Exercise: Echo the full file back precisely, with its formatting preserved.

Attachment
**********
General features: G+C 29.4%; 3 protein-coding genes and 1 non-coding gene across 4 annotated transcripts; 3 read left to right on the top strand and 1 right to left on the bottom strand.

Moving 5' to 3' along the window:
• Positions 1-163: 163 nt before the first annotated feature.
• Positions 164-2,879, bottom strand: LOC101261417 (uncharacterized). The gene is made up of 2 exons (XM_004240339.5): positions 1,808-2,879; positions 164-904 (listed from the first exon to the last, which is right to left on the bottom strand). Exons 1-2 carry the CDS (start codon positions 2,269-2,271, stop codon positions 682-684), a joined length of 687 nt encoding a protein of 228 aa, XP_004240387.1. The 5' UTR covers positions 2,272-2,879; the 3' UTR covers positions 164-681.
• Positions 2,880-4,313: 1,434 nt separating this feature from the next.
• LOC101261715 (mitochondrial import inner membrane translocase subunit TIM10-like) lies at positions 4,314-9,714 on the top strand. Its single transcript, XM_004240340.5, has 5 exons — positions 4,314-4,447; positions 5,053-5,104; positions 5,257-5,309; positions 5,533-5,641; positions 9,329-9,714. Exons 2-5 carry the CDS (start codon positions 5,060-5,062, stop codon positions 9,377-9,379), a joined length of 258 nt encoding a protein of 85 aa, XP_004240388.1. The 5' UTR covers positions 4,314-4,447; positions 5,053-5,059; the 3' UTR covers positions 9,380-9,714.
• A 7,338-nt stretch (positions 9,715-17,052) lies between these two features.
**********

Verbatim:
General features: G+C 29.4%; 3 protein-coding genes and 1 non-coding gene across 4 annotated transcripts; 3 read left to right on the top strand and 1 right to left on the bottom strand.

Moving 5' to 3' along the window:
• Positions 1-163: 163 nt before the first annotated feature.
• Positions 164-2,879, bottom strand: LOC101261417 (uncharacterized). The gene is made up of 2 exons (XM_004240339.5): positions 1,808-2,879; positions 164-904 (listed from the first exon to the last, which is right to left on the bottom strand). Exons 1-2 carry the CDS (start codon positions 2,269-2,271, stop codon positions 682-684), a joined length of 687 nt encoding a protein of 228 aa, XP_004240387.1. The 5' UTR covers positions 2,272-2,879; the 3' UTR covers positions 164-681.
• Positions 2,880-4,313: 1,434 nt separating this feature from the next.
• LOC101261715 (mitochondrial import inner membrane translocase subunit TIM10-like) lies at positions 4,314-9,714 on the top strand. Its single transcript, XM_004240340.5, has 5 exons — positions 4,314-4,447; positions 5,053-5,104; positions 5,257-5,309; positions 5,533-5,641; positions 9,329-9,714. Exons 2-5 carry the CDS (start codon positions 5,060-5,062, stop codon positions 9,377-9,379), a joined length of 258 nt encoding a protein of 85 aa, XP_004240388.1. The 5' UTR covers positions 4,314-4,447; positions 5,053-5,059; the 3' UTR covers positions 9,380-9,714.
• A 7,338-nt stretch (positions 9,715-17,052) lies between these two features.